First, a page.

2. Students will play Making Camp Premium for 15-20 minutes.


Play Making Camp Premium.

In Making Camp Premium, click the icon called LIFE, and then find the icon that has a brown wild rice plant. Students will listen to the audio being read with highlighted paragraphs. They won’t be able to skip ahead or skip the passage.

Engage in an Ojibwe tribal activity mini-game. Students learn about some of the historical challenges of collecting herbs in the wilderness in the passage and the mini-game. There was a good degree of risk-taking involved in subsistence gathering.


  • This lesson has a section of formative assessment in the form of manipulatives for classifying junk food and healthy food.
  • Students have the option to make a Personal Dictionary.
  • The wild rice minigame is a gamified learning segment about history and culture.

Related Lesson

See the social studies lesson, Cattails, for Grades 3-5 for an in-depth look at this all-around useful herb that boosts survival in the harsh wilderness, and is still being used today, with new applications as biofuel and pollution clean-up.

Watch out for blood-sucking fishes!


CCSS.ELA-LITERACY.RI.5.4 Determine the meaning of general academic and domain-specific words and phrases in a text relevant to a grade 5 topic or subject area.

CCSS.MATH.CONTENT.5.NBT.A.1 Recognize that in a multi-digit number, a digit in one place represents 10 times as much as it represents in the place to its right and 1/10 of what it represents in the place to its left.

CCSS.MATH.CONTENT.5.NBT.B.5 Fluently multiply multi-digit whole numbers using the standard algorithm.


40 minutes


Either a project or smart board connected to the computer will be required to view presentation and videos in class or students will need a computer to watch during a web meeting. The game can be played on any computer or tablet.


This lesson introduces new science vocabulary words, teaches about indigenous and invasive species and includes a couple of math problems showing how quickly invasive species multiply. It concludes with students playing the Making Camp Dakota: Past and Present game.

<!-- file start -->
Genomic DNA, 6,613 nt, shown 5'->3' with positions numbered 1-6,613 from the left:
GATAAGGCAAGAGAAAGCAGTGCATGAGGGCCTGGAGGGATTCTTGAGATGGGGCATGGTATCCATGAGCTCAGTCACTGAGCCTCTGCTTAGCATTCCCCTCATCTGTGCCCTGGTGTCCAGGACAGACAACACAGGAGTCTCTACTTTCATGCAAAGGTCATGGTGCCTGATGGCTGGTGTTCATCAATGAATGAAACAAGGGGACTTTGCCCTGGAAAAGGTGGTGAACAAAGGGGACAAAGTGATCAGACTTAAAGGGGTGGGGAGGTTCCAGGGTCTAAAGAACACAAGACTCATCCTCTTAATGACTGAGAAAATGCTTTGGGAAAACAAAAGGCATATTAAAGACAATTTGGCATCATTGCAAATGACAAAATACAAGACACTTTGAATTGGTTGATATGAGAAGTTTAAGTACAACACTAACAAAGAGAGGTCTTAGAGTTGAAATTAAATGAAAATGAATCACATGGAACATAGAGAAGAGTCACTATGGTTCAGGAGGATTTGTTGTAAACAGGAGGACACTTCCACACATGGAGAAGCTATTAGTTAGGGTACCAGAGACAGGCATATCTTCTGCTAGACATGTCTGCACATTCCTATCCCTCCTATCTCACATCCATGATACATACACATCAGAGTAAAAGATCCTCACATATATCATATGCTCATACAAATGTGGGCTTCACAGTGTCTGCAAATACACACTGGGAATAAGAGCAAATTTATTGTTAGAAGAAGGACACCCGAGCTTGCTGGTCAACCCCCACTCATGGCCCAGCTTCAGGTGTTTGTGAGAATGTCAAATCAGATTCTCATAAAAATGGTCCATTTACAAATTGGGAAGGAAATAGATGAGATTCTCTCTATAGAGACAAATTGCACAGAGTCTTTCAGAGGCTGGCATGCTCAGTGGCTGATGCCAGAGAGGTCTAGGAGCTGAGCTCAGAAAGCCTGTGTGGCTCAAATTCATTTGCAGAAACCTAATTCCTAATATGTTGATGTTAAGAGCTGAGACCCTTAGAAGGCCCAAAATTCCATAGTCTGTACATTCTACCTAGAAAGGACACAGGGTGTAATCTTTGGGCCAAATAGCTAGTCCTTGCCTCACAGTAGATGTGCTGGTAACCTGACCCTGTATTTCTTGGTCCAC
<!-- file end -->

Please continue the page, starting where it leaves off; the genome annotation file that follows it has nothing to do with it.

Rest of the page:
Watch the Mouths to Feed Video

Invasive Species Giant Insect!

This one-minute video is a little silly with a giant insect but it is a good starter for the lesson to spark student interest.

Give a presentation on indigenous and invasive species

This Google slides presentation introduces the concepts of indigenous and invasive species. It also provides geography information on the Great Plains and Great Lakes as well as a couple of math problems computing how quickly one fly can turn into 5,000.

This content can be assigned to students as reading, but we recommend the teacher present as a mini-lecture first, if possible, and include the reading for students to review.

Watch video Seven Ways to Leave Hungry Pests Behind

We recommend assigning students to write down any words in the video that they don’t recognize.

Play Making Camp Dakota: Past and Present

Have students access the Games Portal for Kids to play Making Camp Dakota: Past and Present. If you want sections specific to this lesson in indigenous plants and animals, have them select the two icons below.

In the LIFE section of Making Camp Dakota: Past and Present, select this icon to learn about how indigenous people used herbs.

Herb Matching Game

In the NUMBERS section, select this icon to learn about buffalo hunting.